An international survey of tobacco use in three billion individuals, published in the current issue of The Lancet, demonstrates an urgent need for policy change in low- and middle-income countries, according to the University at Buffalo professor who led the research.
"Governments around the world need to start giving economic and regulatory advantages to agricultural products that promote health instead of to products like tobacco that kill people," says lead author Gary A. Giovino, PhD, chair of the Department of Community Health and Health Behavior at the University at Buffalo School of Public Health and Health Professions.
Giovino is an international authority on tobacco use surveys; he previously was chief of epidemiology in the Office on Smoking and Health at the Centers for Disease Control and Prevention (CDC).
The survey results, Giovino says, paint a disturbing picture of global tobacco use influenced by powerful and manipulative pro-tobacco forces.
While 100 million lives were lost prematurely due to tobacco use in the last century, the study notes that the World Health Organization estimates that if current trends continue, the number of preventable, premature deaths in this century will be far greater.
"In the absence of effective actions, about one billion people worldwide will die prematurely in the next century from tobacco use," says Giovino, "and most of those deaths and the healthcare and economic costs that come with them, will be borne by lower- and middle-income countries."
Published in a special issue on respiratory medicine, the findings are from the Global Adult Tobacco Survey, (GATS). GATS was created by major national and international health agencies to improve the ability of countries to design, implement and evaluate anti-tobacco efforts.
"This is the largest tobacco use prevalence study ever reported in the scientific literature," says co-author Samira Asma, DDS, Chief of Global Tobacco Control, CDC.
The study focused on 14 low- and middle-income GATS countries (Bangladesh, Brazil, China, Egypt, India, Mexico, the Philippines, Poland, Russia, Thailand, Turkey, Ukraine, Uruguay and Vietnam), making comparisons with the United States and the United Kingdom.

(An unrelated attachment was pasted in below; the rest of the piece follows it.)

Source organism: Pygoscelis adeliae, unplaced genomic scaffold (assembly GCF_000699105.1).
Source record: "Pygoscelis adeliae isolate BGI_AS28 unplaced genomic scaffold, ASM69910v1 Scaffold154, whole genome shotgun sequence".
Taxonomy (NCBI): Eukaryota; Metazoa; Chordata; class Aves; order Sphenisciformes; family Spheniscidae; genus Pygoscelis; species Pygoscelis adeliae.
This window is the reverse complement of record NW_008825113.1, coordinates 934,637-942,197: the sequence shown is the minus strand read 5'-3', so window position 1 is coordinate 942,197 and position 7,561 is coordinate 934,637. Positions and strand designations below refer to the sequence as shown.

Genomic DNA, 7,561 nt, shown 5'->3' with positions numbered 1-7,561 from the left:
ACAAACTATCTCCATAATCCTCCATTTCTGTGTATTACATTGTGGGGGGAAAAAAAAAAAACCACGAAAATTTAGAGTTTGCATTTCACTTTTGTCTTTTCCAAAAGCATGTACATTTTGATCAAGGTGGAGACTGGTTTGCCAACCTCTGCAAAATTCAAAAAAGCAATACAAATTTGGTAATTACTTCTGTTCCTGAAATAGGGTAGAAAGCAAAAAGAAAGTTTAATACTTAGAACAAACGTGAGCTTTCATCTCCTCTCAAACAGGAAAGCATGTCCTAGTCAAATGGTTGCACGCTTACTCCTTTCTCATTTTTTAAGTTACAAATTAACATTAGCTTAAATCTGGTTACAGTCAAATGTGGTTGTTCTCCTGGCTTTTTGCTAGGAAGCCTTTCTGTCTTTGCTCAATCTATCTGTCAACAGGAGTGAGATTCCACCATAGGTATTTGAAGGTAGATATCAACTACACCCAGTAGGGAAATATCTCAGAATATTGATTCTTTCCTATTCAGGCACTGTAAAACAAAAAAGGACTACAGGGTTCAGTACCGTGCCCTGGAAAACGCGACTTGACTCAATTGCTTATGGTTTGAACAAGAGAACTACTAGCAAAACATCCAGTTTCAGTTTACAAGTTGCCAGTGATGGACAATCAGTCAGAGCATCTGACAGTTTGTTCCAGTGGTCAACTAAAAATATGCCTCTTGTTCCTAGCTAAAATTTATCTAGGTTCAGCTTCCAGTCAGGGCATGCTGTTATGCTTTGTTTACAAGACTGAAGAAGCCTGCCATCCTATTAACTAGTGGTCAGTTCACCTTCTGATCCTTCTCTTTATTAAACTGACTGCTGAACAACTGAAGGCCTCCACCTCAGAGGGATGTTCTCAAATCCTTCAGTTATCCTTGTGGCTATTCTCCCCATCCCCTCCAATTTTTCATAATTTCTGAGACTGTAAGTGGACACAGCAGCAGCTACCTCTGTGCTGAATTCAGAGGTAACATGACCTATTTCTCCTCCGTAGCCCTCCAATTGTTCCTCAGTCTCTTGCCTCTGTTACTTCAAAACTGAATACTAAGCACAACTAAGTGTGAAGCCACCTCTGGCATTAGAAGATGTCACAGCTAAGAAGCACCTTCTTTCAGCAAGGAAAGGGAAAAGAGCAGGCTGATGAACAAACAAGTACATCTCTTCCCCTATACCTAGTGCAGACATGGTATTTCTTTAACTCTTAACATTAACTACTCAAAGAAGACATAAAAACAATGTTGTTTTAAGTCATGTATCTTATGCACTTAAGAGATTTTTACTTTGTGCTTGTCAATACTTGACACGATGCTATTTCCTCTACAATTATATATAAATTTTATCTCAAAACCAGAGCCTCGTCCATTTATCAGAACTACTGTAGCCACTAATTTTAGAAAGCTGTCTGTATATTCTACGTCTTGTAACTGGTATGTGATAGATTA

The nationally representative surveys were conducted in GATS countries from 2008 to 2010, via face-to-face interviews with 248,452 respondents. Data on another 188,895 respondents from the U.S. and UK were also included.
The research reveals:
- 49 percent of men and 11 percent of women in the GATS countries used tobacco (smoked, smokeless, or both)
- although women's tobacco use rates remain low, women are beginning to smoke as early as men, around age 17 instead of in their 20s
- while tobacco is consumed in various ways, from chewing tobacco and snuff to waterpipes and hand-rolled bidis, most tobacco users (64 percent) smoked manufactured cigarettes
- China had the highest number of tobacco users at 301 million people (including 52.9 per cent of men) followed by India, with 274 million people ( 47.9 percent of men).
- Quit ratios were highest in the U.S. and the UK as well as in Brazil and Uruguay, where tobacco control activities are strongest; they were lowest in China, India, Russia and Egypt.
"Our data reflect industry efforts to promote tobacco use," he says. "These include marketing and mass media campaigns by companies that make smoking seem glamorous, especially for women. The industry's marketing efforts also equate tobacco use with Western themes, such as freedom and gender equality."
Industry efforts also influence governments to back off of anti-tobacco regulations, he says, adding that in some countries the government owns the tobacco industry. "China National Tobacco, for example, which is owned by the Chinese government, sponsors dozens of elementary schools, where students are subjected to pro-tobacco propaganda. Some messages even equate tobacco use with academic success," says Giovino. "I find that mind-boggling."
The high consumption of manufactured cigarettes is also a direct result of sophisticated technological manipulation, he says. "These products are technologically designed to mask harshness, provide particular taste sensations and increase nicotine delivery," the paper states.
That works not just to keep current smokers smoking but also to make it more palatable for nonsmokers who are experimenting. "These characteristics are designed to ease the transition from experimentation to regular use, especially among young people," Giovino says.
What is needed, he says, is the deliberate allocation of more resources to fully implement tobacco control strategies, such as the MPOWER strategies of the World Health Organization (http://www.who.int/tobacco/mpower/en/) that monitor tobacco use, protect nonsmokers, offer help with quitting, warn people about the dangers of tobacco use via large, graphic warning labels on tobacco packages and hard-hitting mass media campaigns, enforce advertising restrictions, and raise taxes on tobacco products.
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